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  • Sudanese demonstrators march during anti-government protests in Khartoum, Sudan.

    Sudanese demonstrators march during anti-government protests in Khartoum, Sudan. | Photo: Reuters

Published 27 January 2019
Opinion

Sudanese President Omar al-Bashir is not willing to give up power even after month-long protests are raging throughout the country. 

Sudanese President Omar al-Bashir is reluctant to give up his power even after protests have been rocking his country for more than a month.

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The leader of Sudan's largest opposition party demanded that President Bashir's administration bow to mass protests and step down, in an address to hundreds of party supporters in a mosque near Khartoum Friday.

He does little to hide his contempt for the young men and women who have been protesting to demand an end to his three-decade rule: Addressing soldiers this month, Bashir, a 75-year-old former paratrooper who seized power in a bloodless coup in 1989, warned the “rats to go back to their holes” and said he would only move aside for another army officer, or at the ballot box.

He is facing almost daily defiance at home in towns and cities across the country, protests that are still spreading despite mass arrests and a harsh crackdown by security forces using tear gas and live ammunition.

Sudanese President Omar Hassan al-Bashir. | Photo: Reuters

Authorities say at least 30 people have died in the unrest, which started on Dec. 19 after the government tried to raise bread prices, while rights groups and local opposition figures say at least 45 have been killed. Hundreds have been injured and hundreds more detained.

“The current protests represent the biggest and deepest challenge to Bashir’s rule because they indicate that the crisis has reached a new level,” analyst Khalid al-Tijani said.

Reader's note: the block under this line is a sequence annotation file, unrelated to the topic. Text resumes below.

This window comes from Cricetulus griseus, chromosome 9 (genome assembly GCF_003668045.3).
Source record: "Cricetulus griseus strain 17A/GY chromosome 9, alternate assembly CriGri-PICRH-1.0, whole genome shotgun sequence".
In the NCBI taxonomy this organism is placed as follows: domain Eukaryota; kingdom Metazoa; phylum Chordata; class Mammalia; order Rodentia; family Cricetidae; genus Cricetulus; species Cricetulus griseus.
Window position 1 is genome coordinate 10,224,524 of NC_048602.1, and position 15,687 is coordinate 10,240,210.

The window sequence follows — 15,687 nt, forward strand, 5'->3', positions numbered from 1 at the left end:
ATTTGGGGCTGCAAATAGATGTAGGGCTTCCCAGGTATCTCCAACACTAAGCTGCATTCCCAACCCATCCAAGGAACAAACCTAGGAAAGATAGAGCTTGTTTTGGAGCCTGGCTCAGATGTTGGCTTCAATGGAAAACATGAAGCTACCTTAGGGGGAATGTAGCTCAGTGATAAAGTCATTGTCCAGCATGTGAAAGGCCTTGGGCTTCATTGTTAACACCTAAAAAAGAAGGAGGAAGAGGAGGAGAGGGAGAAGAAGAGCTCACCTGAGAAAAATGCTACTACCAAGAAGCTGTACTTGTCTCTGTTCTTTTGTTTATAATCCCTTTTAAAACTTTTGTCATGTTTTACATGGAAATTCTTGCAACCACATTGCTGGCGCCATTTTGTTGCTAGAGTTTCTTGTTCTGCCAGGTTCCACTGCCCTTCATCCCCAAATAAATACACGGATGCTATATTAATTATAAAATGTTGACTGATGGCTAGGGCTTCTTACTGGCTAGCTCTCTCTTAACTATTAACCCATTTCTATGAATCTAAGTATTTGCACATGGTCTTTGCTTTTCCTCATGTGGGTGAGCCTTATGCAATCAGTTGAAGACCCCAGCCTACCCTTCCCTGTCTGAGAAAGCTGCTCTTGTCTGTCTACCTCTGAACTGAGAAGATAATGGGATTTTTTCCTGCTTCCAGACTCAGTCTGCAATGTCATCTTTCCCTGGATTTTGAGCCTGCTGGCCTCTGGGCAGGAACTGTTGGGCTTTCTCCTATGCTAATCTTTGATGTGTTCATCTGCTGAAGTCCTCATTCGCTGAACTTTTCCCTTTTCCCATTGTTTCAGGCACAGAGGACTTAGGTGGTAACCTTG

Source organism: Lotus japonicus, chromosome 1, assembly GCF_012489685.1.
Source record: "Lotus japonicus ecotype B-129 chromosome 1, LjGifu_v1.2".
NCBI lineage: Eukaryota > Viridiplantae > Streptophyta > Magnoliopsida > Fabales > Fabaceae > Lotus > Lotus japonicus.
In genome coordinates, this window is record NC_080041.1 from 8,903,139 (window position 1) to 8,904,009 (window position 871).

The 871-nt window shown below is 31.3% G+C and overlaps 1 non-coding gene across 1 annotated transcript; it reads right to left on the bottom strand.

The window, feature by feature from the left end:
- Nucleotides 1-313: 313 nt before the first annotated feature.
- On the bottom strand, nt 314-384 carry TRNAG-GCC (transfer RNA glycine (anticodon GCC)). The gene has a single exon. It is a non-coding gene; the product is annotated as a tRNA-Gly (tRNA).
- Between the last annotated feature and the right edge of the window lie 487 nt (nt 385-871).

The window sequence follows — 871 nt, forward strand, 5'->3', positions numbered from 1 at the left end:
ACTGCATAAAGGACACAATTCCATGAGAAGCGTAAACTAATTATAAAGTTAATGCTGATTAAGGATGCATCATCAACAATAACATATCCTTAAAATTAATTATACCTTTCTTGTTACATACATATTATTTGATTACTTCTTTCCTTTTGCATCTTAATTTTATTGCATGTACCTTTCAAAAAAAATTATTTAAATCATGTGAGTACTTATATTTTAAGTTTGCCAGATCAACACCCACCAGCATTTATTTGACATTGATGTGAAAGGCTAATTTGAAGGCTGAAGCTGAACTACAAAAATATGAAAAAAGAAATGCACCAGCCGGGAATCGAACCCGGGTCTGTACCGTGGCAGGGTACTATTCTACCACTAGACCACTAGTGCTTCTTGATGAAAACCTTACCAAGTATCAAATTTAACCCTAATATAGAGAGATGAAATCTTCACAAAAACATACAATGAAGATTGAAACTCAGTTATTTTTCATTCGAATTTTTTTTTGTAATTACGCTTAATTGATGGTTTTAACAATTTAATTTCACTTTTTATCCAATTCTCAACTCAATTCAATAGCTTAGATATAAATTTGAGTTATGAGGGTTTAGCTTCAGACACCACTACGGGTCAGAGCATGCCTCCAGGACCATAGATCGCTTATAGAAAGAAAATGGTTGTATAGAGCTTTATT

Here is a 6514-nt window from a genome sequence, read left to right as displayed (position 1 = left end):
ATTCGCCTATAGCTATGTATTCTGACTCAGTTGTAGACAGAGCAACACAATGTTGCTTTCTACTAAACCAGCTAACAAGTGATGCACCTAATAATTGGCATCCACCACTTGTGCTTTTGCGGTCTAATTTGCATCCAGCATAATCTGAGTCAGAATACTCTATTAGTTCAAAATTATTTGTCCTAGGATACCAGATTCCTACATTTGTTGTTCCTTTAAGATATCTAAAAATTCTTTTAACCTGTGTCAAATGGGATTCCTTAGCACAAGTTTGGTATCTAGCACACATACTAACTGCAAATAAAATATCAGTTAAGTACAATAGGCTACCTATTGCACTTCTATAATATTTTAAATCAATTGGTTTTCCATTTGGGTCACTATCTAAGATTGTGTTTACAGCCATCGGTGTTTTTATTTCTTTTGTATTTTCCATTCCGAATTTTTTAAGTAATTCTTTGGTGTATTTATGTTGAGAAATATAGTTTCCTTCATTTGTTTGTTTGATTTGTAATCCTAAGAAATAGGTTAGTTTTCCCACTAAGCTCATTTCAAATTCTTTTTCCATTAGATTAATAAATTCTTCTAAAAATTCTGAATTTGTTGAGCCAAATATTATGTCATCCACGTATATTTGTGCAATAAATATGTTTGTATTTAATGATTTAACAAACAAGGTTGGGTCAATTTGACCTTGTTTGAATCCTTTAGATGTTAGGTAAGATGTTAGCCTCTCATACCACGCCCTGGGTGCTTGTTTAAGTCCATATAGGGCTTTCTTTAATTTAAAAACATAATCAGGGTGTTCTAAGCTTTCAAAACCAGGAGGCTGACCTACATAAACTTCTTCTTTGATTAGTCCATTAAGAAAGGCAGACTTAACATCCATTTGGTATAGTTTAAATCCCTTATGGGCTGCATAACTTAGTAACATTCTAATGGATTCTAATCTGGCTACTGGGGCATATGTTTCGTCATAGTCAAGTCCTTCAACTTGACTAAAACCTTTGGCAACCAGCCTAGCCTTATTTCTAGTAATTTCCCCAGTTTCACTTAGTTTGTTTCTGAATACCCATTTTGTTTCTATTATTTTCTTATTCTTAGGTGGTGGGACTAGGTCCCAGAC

Bashir’s critics blame him for Sudan’s marginalization and an economic meltdown that saw inflation soar to 72 percent by the end of 2018 and left the country unable to pay for food imports.

Supporters blame a Western conspiracy designed to undermine Islamist rule in Sudan.

In the months before the protests began, the Sudanese had already been struggling to makes ends meet.

Sudanese demonstrators burn tires as they participate in anti-government protests in Omdurman, Khartoum, Sudan. | Photo: Reuters
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The government tried to introduce reforms, devaluing the Sudanese pound and relaxing import restrictions, all to little effect.

The trigger for the wave of protests was a government attempt to introduce unsubsidized bread, allowing bakeries to sell at a higher price. That came on top of the crippling, drawn-out crisis that had led to fuel and banknote shortages.

The demonstrations quickly turned political, targeting ruling party offices and demanding Bashir step down.

Unlike previous bouts of unrest, the protests have spread to parts of the country normally loyal to Bashir — and the heavy-handed response has, so far, failed to stem the spread.

Security forces have mostly used tear gas and stun grenades to try to quash the protests, but demonstrators and local rights groups have also documented the use of live ammunition.

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